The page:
2 ^ 10 = 1024

9 8 7 6 5 4 3 2 1 0

(the Xs will be figured later)

We need the remainder of 547/512 to continue. Take 547-512 = 35. Now the process continues. The next number that 35 fits into is 2 ^

9 8 7 6 5 4 3 2 1 0

Find the remainder of 35/32. Take 35-32 = 3. The next value is 2 ^

9 8 7 6 5 4 3 2 1 0

For the last step, our remainder 1 (from 3/2 = 1 r1) can only fit in 2 ^

(the completed binary string)

Calculators can speed up this process considerably. Try running the Windows calculator (Start, Run, calc

Set the mode to Scientific (from View at the top). Input 547, then click the

Binary digits can represent states of various switches and can combine to represent numbers, letters, words, documents, programs, computer software, computer hardware, and all electronic circuits at the basic level. A 10-bit number like 547 can be represented by 10 switches toggled to the correct On/Off setting.

You've probably seen the term

A kilobit is 2^10 bits, or 1024 bits. A kilobyte is 8 times this number, or 1024 bytes.

A megabit is 2^20 bits, or 1,048,576 bits. A megabyte is 8 times this number, or 2^20 bytes.

Some people think a 56K modem can download at 56 kilobytes per second. It is physically limited to 56/8 = 7 kilobytes per second, though the FCC limits it to 54 kbps.

You can create any number with binary, even numbers less than 1 (you'll usually use tricks, like representing negatives or fractions with extra bits in the front of the number). There are 26 letters in the alphabet, so they can be assigned numbers. You may have heard the term ASCII, which represents the alphabet and other characters with specific numbers.

Take the word

c a b

c = 3 (decimal) = 11 (binary)

a = 1 (decimal) = 01 (binary)

b = 2 (decimal) = 10 (binary)

Using long strings, one could make whole sentences including punctuation. Then documents, music, operating systems, or any data in binary. Ever wonder how a document is stored in a computers memory? Using bits. Thousands of 1s and 0s are chained together to form words, formatting, and just about anything you could imagine. Everything you see right now is being represented in your computer's memory by an electric current. Over a million pixels' colors are represented as 1s and 0s, strategically placed in front of you to represent the image your video card is sending to your monitor. You could flip a single 1 to 0 in your system's memory and crash the whole computer or change something as small as a single pixel by a fraction of a color shade.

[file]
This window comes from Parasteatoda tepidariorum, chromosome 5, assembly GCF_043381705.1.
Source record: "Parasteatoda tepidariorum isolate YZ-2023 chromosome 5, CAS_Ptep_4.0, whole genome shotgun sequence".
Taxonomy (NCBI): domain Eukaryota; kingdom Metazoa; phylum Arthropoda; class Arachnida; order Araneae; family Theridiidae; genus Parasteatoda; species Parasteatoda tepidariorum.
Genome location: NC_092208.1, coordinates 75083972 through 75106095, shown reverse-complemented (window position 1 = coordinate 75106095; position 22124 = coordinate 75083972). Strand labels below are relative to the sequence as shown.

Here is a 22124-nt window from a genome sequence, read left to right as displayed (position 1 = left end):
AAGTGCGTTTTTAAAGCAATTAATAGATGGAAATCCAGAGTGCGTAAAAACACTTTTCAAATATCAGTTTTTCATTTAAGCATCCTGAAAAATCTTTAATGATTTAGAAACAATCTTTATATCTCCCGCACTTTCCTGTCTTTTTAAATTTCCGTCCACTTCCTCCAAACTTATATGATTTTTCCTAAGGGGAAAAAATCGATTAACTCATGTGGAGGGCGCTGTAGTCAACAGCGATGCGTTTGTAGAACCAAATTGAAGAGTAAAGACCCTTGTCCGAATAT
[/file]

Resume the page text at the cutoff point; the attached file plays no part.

For example, assume you set the font color to black, which in 24-bit color mode is:

If you change just a single bit:

The color of the font changes considerably

Now you know what a bit is, how a bit works, and how a computer uses electric switches just like a light switch to operate. You're probably still scratching your head thinking, "why did I learn all this?"

Binary is the language of electronics. It makes sense for an electric circuit to be either ON or OFF, so this logic and number system will be with us as long we use electricity. It's important to understand because computers and other electrical devices are a bigger part of our lives than ever now. If you understand binary, you understand the fundamentals behind the functionality of your cell phone, music stored on your MP3 player, or the programming in your TV remote control.

The most important lesson you can learn is that electric circuits, represented by 1s and 0s, can create ANYTHING you could imagine. Isn't that pretty neat?

All Content Copyright ©Dan Kennedy; 1998-2005